Forgiveness of others long predates organized religion as a desirable practice.
Michael McCullough, a psychologist at the University of Miami and author of a forthcoming book on the subject, surmises that higher primates and early humans who were more forgiving were more likely to maintain the family and social relations that would help them fend off predators, secure food and go on to reproduce, thereby passing a tendency to forgive on to future generations.
"All critters that make their way through cooperation have to have forgiveness, or the math just doesn't work out," says McCullough. "I think people are built to do it." But when they are taught how to forgive, he adds, they can get better at it.
The impulse is helped along in societies with well-functioning systems of justice. Where courts and prisons can be depended on to mete out punishment or retribution for wrongdoing, individuals find it a little easier to forgive, McCullough says.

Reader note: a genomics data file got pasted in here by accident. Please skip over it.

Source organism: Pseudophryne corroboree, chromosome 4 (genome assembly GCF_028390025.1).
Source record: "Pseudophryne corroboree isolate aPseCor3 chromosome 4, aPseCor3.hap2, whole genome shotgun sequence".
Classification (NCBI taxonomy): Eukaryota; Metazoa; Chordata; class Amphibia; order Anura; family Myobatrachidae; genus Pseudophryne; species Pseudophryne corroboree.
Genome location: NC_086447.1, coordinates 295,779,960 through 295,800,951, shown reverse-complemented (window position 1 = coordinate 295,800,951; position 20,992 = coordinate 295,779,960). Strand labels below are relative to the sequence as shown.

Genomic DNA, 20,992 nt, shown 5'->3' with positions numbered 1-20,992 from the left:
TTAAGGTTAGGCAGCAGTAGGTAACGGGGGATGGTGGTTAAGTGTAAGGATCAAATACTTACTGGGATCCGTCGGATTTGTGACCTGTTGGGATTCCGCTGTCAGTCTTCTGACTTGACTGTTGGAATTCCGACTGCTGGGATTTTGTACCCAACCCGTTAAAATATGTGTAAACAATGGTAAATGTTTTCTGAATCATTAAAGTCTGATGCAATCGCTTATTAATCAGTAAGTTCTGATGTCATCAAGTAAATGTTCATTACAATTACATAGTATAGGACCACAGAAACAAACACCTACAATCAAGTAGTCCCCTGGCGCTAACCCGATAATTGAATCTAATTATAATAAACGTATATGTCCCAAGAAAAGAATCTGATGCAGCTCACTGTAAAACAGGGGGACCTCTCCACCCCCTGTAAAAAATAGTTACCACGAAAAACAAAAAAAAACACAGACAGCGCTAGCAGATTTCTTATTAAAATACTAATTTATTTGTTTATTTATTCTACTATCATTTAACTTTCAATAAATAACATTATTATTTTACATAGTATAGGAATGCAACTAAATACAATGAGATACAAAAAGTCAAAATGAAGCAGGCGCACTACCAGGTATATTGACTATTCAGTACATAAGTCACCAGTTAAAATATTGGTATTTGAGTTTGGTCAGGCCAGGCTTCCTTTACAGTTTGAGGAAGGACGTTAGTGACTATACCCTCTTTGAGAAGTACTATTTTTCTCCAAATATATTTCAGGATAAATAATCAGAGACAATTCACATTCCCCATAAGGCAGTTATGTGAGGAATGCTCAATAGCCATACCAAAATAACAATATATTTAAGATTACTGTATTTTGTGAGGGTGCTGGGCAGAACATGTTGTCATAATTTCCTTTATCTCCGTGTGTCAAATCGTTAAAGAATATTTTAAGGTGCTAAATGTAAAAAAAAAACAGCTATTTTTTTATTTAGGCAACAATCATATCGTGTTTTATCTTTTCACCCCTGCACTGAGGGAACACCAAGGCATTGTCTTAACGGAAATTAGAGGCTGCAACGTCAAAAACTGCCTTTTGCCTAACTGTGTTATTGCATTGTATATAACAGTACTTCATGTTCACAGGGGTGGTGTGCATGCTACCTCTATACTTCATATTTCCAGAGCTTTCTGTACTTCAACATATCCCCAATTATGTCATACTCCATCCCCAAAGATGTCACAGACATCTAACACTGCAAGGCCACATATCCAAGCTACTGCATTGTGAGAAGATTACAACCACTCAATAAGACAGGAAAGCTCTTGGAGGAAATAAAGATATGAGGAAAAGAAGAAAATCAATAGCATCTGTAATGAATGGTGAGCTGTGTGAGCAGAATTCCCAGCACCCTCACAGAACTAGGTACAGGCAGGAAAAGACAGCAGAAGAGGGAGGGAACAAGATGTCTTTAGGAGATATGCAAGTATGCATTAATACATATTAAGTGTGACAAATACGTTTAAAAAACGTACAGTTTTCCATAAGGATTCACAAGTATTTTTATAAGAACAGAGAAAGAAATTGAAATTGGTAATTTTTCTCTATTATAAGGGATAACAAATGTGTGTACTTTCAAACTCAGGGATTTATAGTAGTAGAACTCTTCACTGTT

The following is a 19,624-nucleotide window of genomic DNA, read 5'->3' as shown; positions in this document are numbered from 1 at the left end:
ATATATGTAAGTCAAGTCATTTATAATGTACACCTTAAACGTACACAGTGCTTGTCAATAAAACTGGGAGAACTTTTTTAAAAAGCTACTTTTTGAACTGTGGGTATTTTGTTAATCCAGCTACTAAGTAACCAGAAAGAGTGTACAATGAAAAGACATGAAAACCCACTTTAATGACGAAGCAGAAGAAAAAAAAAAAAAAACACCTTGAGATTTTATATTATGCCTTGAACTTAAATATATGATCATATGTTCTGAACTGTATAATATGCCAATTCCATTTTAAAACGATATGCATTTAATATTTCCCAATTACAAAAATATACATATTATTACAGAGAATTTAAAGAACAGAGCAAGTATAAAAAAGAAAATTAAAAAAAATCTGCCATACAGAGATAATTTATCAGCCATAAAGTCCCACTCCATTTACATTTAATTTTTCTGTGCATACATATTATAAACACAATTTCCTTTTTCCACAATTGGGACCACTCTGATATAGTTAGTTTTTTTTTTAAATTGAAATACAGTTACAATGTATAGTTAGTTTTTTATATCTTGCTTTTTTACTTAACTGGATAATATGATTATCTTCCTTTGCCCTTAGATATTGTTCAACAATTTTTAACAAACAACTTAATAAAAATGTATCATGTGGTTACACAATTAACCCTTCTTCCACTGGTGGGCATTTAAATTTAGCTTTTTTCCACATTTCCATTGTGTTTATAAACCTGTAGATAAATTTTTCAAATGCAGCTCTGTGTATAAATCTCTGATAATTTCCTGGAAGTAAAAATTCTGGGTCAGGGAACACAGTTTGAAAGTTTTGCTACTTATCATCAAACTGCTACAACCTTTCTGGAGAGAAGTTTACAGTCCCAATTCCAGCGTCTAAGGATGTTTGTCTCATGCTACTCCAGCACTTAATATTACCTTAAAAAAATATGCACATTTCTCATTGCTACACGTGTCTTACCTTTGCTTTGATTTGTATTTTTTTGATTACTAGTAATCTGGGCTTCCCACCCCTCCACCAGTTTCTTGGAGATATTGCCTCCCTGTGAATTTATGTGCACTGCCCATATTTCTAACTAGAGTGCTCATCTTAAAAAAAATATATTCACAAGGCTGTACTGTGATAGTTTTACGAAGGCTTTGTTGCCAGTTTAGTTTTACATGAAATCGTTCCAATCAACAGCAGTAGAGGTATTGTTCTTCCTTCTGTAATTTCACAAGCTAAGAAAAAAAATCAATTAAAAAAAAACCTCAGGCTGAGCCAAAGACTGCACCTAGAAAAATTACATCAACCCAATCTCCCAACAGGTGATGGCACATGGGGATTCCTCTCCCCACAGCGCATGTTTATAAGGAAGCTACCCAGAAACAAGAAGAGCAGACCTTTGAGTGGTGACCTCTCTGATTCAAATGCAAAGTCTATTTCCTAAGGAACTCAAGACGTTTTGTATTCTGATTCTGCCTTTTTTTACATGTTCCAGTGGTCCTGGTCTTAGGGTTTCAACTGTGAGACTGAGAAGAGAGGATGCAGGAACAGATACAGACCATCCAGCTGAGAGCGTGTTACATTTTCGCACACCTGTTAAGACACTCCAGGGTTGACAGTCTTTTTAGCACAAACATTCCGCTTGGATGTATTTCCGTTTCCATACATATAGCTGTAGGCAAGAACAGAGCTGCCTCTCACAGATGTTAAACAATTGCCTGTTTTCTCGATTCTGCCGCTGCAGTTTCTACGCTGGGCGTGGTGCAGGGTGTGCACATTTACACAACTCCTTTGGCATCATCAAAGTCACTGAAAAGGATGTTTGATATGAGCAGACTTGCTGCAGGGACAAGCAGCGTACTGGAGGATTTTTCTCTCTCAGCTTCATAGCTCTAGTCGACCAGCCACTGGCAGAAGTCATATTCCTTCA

Early brain-imaging studies of forgiveness show, too, that this most altruistic of behaviors is not wholly unselfish. In a 2001 study conducted by psychiatrist Thomas Farrow of the University of Sheffield, England, and published in Neuroreport, volunteers presented with scenarios in which they were asked to forgive others showed strong activity in several parts of the brain.
While forgiving, blood rushed to a part of the prefrontal cortex associated with emotion, problem-solving and complex thought. But it also surged in an area of the brain that weighs reward.
Some people are better at forgiving than others. One of the forgiveness field's earliest studies, by geneticist Lyndon Eaves, found that twins are alike in their propensity to forgive, suggesting that forgiving attitudes have a strong genetic component.
Psychologist Loren Toussaint of Luther College in Decorah, Iowa, has found that women (who typically outlive men) are more forgiving than men. So are those with higher education. Married people, Toussaint found in a 2002 survey, are more forgiving of themselves and others.
Melissa Healy writes for the Los Angeles Times.